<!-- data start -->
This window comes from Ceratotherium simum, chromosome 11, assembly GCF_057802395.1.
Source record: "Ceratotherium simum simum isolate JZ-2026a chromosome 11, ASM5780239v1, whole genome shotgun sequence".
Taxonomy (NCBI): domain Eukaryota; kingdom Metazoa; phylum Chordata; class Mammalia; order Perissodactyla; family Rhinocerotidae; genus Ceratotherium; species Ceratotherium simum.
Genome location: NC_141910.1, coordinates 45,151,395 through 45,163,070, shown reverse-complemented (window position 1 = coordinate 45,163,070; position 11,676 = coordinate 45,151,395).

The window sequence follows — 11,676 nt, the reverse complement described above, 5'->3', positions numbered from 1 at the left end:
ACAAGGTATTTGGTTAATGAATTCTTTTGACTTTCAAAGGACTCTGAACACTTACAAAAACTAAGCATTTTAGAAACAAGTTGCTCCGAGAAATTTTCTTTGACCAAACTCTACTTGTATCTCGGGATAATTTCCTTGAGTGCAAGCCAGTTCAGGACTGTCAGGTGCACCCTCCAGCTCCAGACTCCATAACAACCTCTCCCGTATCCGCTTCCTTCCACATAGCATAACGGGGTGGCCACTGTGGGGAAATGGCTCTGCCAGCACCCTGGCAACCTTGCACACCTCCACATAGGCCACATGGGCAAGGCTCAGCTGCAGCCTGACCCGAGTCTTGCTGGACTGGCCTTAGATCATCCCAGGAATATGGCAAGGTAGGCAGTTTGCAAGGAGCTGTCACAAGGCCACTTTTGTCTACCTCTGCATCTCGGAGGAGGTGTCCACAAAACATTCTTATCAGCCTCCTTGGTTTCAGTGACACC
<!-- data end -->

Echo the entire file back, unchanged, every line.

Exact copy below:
This window comes from Ceratotherium simum, chromosome 11, assembly GCF_057802395.1.
Source record: "Ceratotherium simum simum isolate JZ-2026a chromosome 11, ASM5780239v1, whole genome shotgun sequence".
Taxonomy (NCBI): domain Eukaryota; kingdom Metazoa; phylum Chordata; class Mammalia; order Perissodactyla; family Rhinocerotidae; genus Ceratotherium; species Ceratotherium simum.
Genome location: NC_141910.1, coordinates 45,151,395 through 45,163,070, shown reverse-complemented (window position 1 = coordinate 45,163,070; position 11,676 = coordinate 45,151,395).

The window sequence follows — 11,676 nt, the reverse complement described above, 5'->3', positions numbered from 1 at the left end:
ACAAGGTATTTGGTTAATGAATTCTTTTGACTTTCAAAGGACTCTGAACACTTACAAAAACTAAGCATTTTAGAAACAAGTTGCTCCGAGAAATTTTCTTTGACCAAACTCTACTTGTATCTCGGGATAATTTCCTTGAGTGCAAGCCAGTTCAGGACTGTCAGGTGCACCCTCCAGCTCCAGACTCCATAACAACCTCTCCCGTATCCGCTTCCTTCCACATAGCATAACGGGGTGGCCACTGTGGGGAAATGGCTCTGCCAGCACCCTGGCAACCTTGCACACCTCCACATAGGCCACATGGGCAAGGCTCAGCTGCAGCCTGACCCGAGTCTTGCTGGACTGGCCTTAGATCATCCCAGGAATATGGCAAGGTAGGCAGTTTGCAAGGAGCTGTCACAAGGCCACTTTTGTCTACCTCTGCATCTCGGAGGAGGTGTCCACAAAACATTCTTATCAGCCTCCTTGGTTTCAGTGACACC